FOXP3+ Tregs are expanded within the inflamed intestine of human Crohn’s disease, yet FOXP3-mediated gene repression within these cells is lost. The polycomb repressive complexes play a role in FOXP3 target gene regulation, but deeper mechanistic insight is incomplete. We have now specifically identified the polycomb-repressive complex 1 (PRC1) family member, BMI1 in the regulation of a proinflammatory enhancer network in both human and murine Tregs. Using human Tregs and lamina propria T cells, we inferred PRC1 to regulate Crohn’s associated gene networks through assays of chromatin accessibility. Conditional deletion of BMI1 in murine FOXP3+ cells led to systemic inflammation. BMI1-deficient Tregs beared a TH1/TH17-like phenotype as assessed by assays of genome wide transcription, chromatin accessibility and proteomic techniques. Finally, BMI1 mutant FOXP3+ cells did not suppress colitis in the adoptive transfer model of human inflammatory bowel disease. We propose that BMI1 plays an important role in enforcing Treg identity in vitro and in vivo. Loss of Treg identity via genetic or transient BMI1 depletion perturbs the epigenome and converts Tregs into Th1/Th17-like proinflammatory cells, a transition relevant to human Crohn’s disease associated CD4+ T cells.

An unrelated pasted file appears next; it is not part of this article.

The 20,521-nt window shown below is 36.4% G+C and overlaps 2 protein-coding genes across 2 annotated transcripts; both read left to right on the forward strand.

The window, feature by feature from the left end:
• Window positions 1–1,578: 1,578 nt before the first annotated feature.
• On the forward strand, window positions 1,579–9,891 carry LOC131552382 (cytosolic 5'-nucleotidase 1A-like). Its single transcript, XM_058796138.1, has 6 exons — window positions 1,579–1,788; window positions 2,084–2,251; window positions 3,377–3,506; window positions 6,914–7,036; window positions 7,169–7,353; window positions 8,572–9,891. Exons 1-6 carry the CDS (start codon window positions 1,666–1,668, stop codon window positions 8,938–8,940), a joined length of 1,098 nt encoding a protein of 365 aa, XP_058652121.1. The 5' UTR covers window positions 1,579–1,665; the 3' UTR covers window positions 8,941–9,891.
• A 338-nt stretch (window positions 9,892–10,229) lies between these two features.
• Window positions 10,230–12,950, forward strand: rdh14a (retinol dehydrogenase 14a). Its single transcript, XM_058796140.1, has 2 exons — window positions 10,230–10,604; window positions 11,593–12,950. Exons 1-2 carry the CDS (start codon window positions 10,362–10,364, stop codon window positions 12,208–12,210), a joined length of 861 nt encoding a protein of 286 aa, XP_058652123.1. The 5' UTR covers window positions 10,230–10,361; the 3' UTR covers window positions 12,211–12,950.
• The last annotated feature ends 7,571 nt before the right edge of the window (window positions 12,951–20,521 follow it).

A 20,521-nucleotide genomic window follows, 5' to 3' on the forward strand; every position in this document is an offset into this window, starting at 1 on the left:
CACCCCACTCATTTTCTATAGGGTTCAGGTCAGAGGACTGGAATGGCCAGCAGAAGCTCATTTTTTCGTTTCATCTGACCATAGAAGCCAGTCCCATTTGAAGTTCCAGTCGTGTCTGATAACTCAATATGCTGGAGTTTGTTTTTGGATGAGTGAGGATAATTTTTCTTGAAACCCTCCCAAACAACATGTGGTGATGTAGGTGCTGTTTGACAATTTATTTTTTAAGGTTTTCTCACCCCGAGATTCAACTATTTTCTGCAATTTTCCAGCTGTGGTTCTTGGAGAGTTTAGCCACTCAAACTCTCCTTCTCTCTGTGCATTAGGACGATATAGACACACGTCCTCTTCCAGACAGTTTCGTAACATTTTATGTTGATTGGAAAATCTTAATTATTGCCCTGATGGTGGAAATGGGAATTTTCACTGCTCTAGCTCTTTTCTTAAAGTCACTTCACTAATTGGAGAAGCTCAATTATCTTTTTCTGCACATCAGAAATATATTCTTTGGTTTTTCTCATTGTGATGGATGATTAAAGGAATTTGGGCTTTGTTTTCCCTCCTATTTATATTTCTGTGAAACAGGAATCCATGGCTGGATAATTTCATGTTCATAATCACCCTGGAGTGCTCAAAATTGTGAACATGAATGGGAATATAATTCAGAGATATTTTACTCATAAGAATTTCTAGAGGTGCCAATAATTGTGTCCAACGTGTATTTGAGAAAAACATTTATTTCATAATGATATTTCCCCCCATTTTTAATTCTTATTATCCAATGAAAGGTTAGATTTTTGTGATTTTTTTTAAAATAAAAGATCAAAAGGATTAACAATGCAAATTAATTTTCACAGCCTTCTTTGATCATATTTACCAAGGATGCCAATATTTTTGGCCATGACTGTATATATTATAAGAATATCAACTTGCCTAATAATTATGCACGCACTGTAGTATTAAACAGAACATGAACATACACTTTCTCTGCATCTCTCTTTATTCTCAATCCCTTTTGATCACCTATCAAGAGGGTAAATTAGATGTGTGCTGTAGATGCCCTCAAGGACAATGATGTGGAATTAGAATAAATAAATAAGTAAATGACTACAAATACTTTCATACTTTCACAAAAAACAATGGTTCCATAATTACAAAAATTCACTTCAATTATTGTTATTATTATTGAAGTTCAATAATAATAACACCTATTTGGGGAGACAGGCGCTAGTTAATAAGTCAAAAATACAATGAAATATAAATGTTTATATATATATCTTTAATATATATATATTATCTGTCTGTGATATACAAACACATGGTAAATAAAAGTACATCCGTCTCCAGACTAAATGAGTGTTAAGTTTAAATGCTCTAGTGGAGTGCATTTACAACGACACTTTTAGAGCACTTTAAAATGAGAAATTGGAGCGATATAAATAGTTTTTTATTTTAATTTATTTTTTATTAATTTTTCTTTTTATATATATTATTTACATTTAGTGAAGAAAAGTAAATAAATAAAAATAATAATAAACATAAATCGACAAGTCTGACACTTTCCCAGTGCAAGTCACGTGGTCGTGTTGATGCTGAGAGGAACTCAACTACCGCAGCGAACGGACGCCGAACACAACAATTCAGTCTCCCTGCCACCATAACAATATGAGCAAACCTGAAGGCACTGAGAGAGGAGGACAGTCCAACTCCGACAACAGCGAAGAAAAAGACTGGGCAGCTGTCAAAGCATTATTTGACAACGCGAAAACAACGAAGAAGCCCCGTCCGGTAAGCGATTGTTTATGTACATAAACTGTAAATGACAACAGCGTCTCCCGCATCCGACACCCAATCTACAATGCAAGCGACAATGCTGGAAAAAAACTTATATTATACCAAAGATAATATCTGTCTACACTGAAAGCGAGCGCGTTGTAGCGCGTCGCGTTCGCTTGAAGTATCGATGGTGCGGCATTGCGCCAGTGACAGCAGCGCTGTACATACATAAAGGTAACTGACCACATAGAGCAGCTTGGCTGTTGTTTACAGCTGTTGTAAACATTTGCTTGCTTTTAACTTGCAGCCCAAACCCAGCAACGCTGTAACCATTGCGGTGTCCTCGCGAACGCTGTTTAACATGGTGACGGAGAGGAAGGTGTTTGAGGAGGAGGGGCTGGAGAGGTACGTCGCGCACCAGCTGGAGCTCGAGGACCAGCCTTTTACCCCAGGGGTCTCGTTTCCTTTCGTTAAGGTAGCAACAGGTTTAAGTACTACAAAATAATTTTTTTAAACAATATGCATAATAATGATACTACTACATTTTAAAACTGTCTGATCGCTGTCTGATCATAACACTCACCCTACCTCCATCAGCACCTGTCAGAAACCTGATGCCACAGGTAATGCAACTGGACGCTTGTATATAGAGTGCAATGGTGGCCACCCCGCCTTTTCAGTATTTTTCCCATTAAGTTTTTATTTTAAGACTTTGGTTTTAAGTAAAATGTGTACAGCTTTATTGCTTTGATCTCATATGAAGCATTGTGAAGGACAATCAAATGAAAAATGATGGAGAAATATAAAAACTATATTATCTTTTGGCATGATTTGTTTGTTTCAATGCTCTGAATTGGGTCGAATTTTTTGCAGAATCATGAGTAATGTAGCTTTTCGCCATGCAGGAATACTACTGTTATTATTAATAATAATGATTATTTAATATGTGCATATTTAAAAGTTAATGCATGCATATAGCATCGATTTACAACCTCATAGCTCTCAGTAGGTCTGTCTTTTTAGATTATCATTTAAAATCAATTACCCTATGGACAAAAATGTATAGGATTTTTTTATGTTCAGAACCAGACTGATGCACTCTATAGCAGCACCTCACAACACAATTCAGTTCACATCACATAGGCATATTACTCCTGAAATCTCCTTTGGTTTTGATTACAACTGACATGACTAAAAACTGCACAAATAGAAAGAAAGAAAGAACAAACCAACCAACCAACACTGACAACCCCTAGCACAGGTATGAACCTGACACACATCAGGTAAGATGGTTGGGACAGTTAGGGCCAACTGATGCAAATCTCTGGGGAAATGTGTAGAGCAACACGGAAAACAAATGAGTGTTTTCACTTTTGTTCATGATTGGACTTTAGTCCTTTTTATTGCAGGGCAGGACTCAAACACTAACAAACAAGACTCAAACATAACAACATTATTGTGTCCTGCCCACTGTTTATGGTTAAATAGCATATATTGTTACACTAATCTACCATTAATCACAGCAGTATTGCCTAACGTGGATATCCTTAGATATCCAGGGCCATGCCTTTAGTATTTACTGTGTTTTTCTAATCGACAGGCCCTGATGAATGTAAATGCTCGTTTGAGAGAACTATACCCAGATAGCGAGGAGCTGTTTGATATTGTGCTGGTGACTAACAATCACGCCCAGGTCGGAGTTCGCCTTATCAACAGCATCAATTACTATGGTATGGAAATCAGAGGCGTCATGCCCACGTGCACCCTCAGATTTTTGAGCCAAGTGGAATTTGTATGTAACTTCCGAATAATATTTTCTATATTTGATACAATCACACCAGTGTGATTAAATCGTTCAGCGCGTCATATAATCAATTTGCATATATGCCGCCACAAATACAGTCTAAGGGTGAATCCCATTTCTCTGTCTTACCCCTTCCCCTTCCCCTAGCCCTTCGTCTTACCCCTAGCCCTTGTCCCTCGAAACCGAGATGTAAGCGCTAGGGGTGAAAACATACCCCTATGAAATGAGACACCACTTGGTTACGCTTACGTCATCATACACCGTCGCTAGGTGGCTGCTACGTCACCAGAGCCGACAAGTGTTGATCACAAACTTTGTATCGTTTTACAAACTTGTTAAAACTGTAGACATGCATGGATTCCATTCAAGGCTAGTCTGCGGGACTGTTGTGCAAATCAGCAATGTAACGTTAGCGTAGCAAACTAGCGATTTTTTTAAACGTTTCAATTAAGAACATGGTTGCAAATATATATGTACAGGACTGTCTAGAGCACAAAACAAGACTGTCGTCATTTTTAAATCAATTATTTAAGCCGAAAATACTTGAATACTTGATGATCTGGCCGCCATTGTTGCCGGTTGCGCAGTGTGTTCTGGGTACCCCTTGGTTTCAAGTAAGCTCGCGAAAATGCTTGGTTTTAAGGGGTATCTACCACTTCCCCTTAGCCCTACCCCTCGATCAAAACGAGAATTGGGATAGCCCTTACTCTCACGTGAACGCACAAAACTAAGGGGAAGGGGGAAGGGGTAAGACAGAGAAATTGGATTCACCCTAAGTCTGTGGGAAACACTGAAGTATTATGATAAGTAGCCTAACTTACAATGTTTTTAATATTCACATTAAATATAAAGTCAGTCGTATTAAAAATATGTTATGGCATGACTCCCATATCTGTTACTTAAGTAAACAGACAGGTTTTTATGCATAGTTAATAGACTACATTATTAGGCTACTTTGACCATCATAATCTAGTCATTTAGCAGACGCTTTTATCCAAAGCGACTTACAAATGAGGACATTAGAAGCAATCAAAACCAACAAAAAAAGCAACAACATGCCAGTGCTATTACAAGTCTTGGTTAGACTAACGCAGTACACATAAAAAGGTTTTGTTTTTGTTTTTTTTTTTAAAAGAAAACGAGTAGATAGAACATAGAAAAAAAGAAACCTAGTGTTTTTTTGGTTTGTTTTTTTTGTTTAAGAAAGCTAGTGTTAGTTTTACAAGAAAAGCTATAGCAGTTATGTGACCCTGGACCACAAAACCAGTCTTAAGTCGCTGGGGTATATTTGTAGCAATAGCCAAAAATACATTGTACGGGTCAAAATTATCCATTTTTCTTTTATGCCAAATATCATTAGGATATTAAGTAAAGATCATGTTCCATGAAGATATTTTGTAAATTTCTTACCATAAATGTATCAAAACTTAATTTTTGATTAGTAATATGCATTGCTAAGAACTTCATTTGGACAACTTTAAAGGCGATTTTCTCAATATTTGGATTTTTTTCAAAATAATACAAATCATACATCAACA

Michelle M. Gonzalez, Adebowale O. Bamidele, Phyllis A. Svingen, Mary R. Sagstetter, Thomas C. Smyrk, Joseph M. Gaballa, Feda H. Hamdan, Robyn Laura Kosinsky, Hunter R. Gibbons, Zhifu Sun, Zhenqing Ye, Asha Nair, Guilherme P. Ramos, Manuel B. Braga Neto, Alexander Q. Wixom, Angela J. Mathison, Steven A. Johnsen, Raul Urrutia, William A. Faubion Jr.